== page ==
Sales can be broken down into two parts:
So, if you want to create content that sells, you need to make sure your content is crafted with the purpose of converting someone into a paying customer.
Define the purpose of your content and reverse engineer it from the goal to where you are now. This is a great way to plan content with the intention of selling.
With so much content to choose from including blog posts, video content, live streams, and podcasts, etc., it’s difficult to know which type of content will be the most effective at actually selling.
Jess attributes a lot of her sales via content to her podcast, The Smart Leaders Sell Podcast, which is usually the first point of contact with her for most people. She then maximizes the impact of her podcast content by repurposing the audio into a blog post.
On a side note, if you’d like to learn more about repurposing audio content to written content check out:
Another way that Jess makes the most from her content is repurposing her email marketing content onto social media.
This helps her reach more people with her content and share her message with people who are more likely to actually want to buy and invest in what she’s selling.
If you’re having trouble figuring out what the best content medium is for you, then play to your strengths.
With so many options available to you from podcasts to video, blogs, social and so on, it’s easy to get decision fatigue.
The truth is that there isn’t one platform or content medium that works better than others.
What works for you depends on your preferences and how your audience prefers to engage with your brand. Experiment with different mediums and you’ll eventually discover what works for you and your business.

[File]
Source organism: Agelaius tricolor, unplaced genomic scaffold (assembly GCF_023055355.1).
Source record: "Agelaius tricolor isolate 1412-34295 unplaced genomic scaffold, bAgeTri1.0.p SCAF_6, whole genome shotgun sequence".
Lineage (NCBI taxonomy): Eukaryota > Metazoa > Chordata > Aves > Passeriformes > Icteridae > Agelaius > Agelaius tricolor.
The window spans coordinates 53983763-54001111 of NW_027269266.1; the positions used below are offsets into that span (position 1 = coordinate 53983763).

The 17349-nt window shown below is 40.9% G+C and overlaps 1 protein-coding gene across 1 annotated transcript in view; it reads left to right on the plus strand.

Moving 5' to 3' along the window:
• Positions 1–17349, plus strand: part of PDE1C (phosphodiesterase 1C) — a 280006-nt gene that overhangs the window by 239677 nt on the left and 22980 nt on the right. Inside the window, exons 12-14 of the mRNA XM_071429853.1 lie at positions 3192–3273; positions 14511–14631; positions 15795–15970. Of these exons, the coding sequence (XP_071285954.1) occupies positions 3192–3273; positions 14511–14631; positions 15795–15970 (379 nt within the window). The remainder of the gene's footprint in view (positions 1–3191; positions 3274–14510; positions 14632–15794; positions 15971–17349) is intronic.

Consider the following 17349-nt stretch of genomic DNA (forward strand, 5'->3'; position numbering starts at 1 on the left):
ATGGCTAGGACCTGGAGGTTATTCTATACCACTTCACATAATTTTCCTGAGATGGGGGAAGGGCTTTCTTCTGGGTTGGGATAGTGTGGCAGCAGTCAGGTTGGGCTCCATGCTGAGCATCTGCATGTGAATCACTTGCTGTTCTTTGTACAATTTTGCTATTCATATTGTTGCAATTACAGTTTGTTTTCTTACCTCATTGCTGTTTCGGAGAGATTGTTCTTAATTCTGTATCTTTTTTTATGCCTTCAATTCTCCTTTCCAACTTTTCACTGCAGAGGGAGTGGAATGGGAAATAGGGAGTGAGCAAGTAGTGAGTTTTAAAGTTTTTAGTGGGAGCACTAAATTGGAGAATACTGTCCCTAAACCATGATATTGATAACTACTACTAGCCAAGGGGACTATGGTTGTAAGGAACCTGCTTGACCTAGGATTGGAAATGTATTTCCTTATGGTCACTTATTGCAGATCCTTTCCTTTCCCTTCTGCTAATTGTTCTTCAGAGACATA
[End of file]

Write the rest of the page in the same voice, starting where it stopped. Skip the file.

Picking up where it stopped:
When people think of creating content with the intention to sell, the fear of being “too sales-y” can be enough to put someone off the idea altogether.
But there is a way to craft content that doesn’t make your audience feel like you’re pressuring them into a sale. You just need to know how to sell with confidence, ease, and integrity.
One of the most important things when it comes to creating content that sells and converts is authenticity. As Jess pointed out, there’s nothing sleazier than going in with the intention of selling and pretending you don’t know anything about it.
The next time you want to sell something to your audience, don’t be afraid to make them aware that you’re selling something.
Here are some key tips on how to make your audience aware of a sale the RIGHT way:
Market research is the most important part of the sales process. You can’t let what you’re selling be driven by your own ego. And, you can't base it on what you want to be seen selling. Instead, you need to base selling decisions on what your audience actually wants and needs from you.
Learn more about your audience from your audience. Ask them questions like, “What’s your biggest problem right now?” and, “What are you struggling with right now?”
Asking questions like this will help you identify common problems your target audience have. This will then give you insights on what type of product or service you can sell that will actually help solve those problems.
I hope that my discussion with Jess inspires you to think about how you can create content that sells and that has a valuable place within your business.
When you start thinking about content and how it directly links to the growth of your business, you can revitalize your content marketing strategy. Then your new strategy can start to boost sales and help to move your business forward.